What a time to be a paraplanner
29 August 2019
With the ability to freelance and better control your work/life balance, there has probably never been a better time to be a paraplanner. But going it alone can be daunting. Jonathan Dawson, paraplanning director, 1to1 Paraplanning, looks at the opportunities and how a paraplanning network can help people make that leap from employed to freelance career.
I remember returning from Austria after a sabbatical deliberating on whether I wanted to return to the front line of being an IFA or a 9-5 in the financial services sector – neither appealed to me. I always wanted to start my own business. With my advice and technical background, I was presented with two options; start a small advice practice or an outsourced paraplanning business.
In 2015, outsourced paraplanning businesses peppered the industry rather than coated it. Fortunately for me, I was able to quickly establish business with several advice firms who provided me with a regular flow of cases. Selling my years of experience working with HNW clients and complex financial planning scenarios, I formed a bond with boutique wealth managers in the City and 1to1 Paraplanning was positioned as a premium paraplanning service to high flying advisers.
The beauty of working for myself was that I could work from anywhere in the world and this yielded the luxury of working remotely in some warm and sunny European cities whilst incrementally building my reputation and portfolio of wealth management businesses.
In the summer of 2018, I was working remotely from Aticco a stunning co-working space in the heart of Barcelona. I’m 99.9% sure I was the only paraplanner amongst designers, developers, and fashion heads. I could see that the freelance movement had reached most sectors in a big way but was this is also true for the UK paraplanning sector?
In 2019, I started the UK’s first Paraplanning Network with the mission and vision of helping those who want to transition from employed to freelance. Our structure, tried and tested, takes a lot of the stress and anxiety out of this transition and enables freelancers to build successful relationships with advisers which will bear long term fruit.
Overwhelming within 12 weeks of launching, we had over 30 enquiries from existing freelance paraplanners or curious employed paraplanners looking for an alternative work/life balance and a route to market which fulfilled their aspirations.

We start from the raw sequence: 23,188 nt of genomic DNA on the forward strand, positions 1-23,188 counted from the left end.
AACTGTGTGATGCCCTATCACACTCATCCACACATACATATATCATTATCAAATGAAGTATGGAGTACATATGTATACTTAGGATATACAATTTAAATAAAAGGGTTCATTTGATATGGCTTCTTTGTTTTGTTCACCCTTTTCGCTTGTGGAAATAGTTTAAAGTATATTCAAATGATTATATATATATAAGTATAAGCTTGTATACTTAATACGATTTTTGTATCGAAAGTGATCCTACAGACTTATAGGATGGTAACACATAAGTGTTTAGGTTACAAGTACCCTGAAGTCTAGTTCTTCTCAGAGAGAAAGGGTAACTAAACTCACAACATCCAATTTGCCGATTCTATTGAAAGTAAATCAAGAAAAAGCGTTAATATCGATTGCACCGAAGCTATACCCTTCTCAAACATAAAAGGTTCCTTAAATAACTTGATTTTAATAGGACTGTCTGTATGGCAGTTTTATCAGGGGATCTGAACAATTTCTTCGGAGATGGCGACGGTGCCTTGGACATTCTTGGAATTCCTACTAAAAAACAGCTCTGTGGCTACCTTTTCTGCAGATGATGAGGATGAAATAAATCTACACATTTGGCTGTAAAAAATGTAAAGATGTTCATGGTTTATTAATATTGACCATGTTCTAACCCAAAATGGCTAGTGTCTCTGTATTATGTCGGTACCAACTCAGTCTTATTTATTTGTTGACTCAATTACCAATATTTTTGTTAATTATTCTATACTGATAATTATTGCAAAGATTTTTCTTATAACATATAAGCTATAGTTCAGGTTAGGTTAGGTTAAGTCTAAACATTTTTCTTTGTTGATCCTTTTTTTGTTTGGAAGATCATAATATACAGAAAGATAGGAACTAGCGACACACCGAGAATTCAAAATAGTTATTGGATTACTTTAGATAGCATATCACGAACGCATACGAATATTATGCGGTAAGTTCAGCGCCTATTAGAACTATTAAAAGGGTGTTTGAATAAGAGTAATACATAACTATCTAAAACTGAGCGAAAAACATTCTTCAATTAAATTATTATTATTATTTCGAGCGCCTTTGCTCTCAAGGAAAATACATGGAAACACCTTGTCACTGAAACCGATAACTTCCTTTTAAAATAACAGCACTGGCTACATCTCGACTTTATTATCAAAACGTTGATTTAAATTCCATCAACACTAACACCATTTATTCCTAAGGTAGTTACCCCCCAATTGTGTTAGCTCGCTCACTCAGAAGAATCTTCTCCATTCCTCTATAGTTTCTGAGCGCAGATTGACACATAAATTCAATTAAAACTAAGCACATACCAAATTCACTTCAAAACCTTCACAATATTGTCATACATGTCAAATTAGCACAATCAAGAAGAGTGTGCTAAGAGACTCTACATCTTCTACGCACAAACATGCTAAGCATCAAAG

Being a freelance paraplanner provides a high level of flexibility but it’s not without its challenges and advisers today expect a high level of professionalism, compliance and business operations awareness, as well as a secure means of sharing and managing data in line with GDPR requirements. For the newbie freelancer, going to market with a suite of re-drafted suitability templates and Dropbox doesn’t fly in the current climate with established firms who are going to be your ticket to a sustainable workflow.
The 1to1 Paraplanning Network provides the following benefits to vetted and RQF level 4-6 qualified members in exchange for a minimal fee share on billable work.
My message to wannabe or newbie self-employed paraplanners is don’t go it alone and re-invent the wheel, when you don’t have to. It burns a lot of money, earning time and energy in the initial stages and the build, measure and learn loop thereafter is a prolonged one before you reach a finely tuned outsourced paraplanning structure
1to1 Paraplanning Network equips members with a much stronger paraplanning proposition, solid business processes, a wider market reach and as a result, enabling them to build relationships with established wealth management businesses far easier and quicker than possible as a single entity.
Freelancers typically work from home, a coffee shop, or they may be fortunate enough to find a low cost office share. It can be a lonely gig if you haven’t interacted with another adult for 8 hours. The secondary benefit (primary benefit for some) of a network is members are part of a close community of likeminded people who are all in the same boat and face similar challenges. The buddy system was one feature we introduced and it works really well; if a member is on holiday, needs to take time off, or has overflow, they have a fellow and trusted member who can back them up.
What I would love to see in the next 12 months is a group of network members who live in the same area all come together in a co-working space. Everyone is their own boss and can set their own working hours but they can still feel part of a team which can really help keep momentum and create a culture of share, learn, and grow together.
It’s an exciting time to be in financial services with technology reshaping the way advisers work. Being one step ahead of where WealthTech is pulling the market naturally gives us and our members a competitive edge when adding value to wealth management businesses.
Enquiries: [email protected]
ATEB Consulting’s Steve Bailey looks at how the FCA’s view of suitability and what that means in practice for...
The Supreme Court has ruled that a pension transfer made in ill health should not be subject to inheritance...
Lee Old, director, Antony George Recruitment, provides some tips for tackling your annual review meeting. The answer to this question...